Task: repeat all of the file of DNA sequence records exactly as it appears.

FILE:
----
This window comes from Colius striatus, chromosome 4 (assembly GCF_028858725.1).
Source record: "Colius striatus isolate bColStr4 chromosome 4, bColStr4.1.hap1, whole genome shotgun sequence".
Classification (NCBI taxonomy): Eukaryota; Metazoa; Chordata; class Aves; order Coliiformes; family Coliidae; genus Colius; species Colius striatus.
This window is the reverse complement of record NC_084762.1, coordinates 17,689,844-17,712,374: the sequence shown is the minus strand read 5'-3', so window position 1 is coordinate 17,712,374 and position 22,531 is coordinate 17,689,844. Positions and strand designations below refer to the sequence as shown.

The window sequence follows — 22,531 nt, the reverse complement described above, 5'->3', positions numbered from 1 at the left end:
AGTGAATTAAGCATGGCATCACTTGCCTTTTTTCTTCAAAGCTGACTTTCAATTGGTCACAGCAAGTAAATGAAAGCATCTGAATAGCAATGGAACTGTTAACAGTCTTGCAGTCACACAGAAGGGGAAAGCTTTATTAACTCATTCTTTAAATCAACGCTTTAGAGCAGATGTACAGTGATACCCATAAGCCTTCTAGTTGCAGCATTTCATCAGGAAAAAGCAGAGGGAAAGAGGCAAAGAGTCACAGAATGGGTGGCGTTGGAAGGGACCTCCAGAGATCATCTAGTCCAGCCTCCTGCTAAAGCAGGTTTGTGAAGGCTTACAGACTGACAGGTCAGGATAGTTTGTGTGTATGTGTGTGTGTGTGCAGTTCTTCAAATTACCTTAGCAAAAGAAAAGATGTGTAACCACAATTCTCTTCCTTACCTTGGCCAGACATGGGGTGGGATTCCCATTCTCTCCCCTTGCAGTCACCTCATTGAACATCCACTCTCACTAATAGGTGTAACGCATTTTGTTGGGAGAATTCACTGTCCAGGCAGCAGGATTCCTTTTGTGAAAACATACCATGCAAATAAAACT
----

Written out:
This window comes from Colius striatus, chromosome 4 (assembly GCF_028858725.1).
Source record: "Colius striatus isolate bColStr4 chromosome 4, bColStr4.1.hap1, whole genome shotgun sequence".
Classification (NCBI taxonomy): Eukaryota; Metazoa; Chordata; class Aves; order Coliiformes; family Coliidae; genus Colius; species Colius striatus.
This window is the reverse complement of record NC_084762.1, coordinates 17,689,844-17,712,374: the sequence shown is the minus strand read 5'-3', so window position 1 is coordinate 17,712,374 and position 22,531 is coordinate 17,689,844. Positions and strand designations below refer to the sequence as shown.

The window sequence follows — 22,531 nt, the reverse complement described above, 5'->3', positions numbered from 1 at the left end:
AGTGAATTAAGCATGGCATCACTTGCCTTTTTTCTTCAAAGCTGACTTTCAATTGGTCACAGCAAGTAAATGAAAGCATCTGAATAGCAATGGAACTGTTAACAGTCTTGCAGTCACACAGAAGGGGAAAGCTTTATTAACTCATTCTTTAAATCAACGCTTTAGAGCAGATGTACAGTGATACCCATAAGCCTTCTAGTTGCAGCATTTCATCAGGAAAAAGCAGAGGGAAAGAGGCAAAGAGTCACAGAATGGGTGGCGTTGGAAGGGACCTCCAGAGATCATCTAGTCCAGCCTCCTGCTAAAGCAGGTTTGTGAAGGCTTACAGACTGACAGGTCAGGATAGTTTGTGTGTATGTGTGTGTGTGTGCAGTTCTTCAAATTACCTTAGCAAAAGAAAAGATGTGTAACCACAATTCTCTTCCTTACCTTGGCCAGACATGGGGTGGGATTCCCATTCTCTCCCCTTGCAGTCACCTCATTGAACATCCACTCTCACTAATAGGTGTAACGCATTTTGTTGGGAGAATTCACTGTCCAGGCAGCAGGATTCCTTTTGTGAAAACATACCATGCAAATAAAACT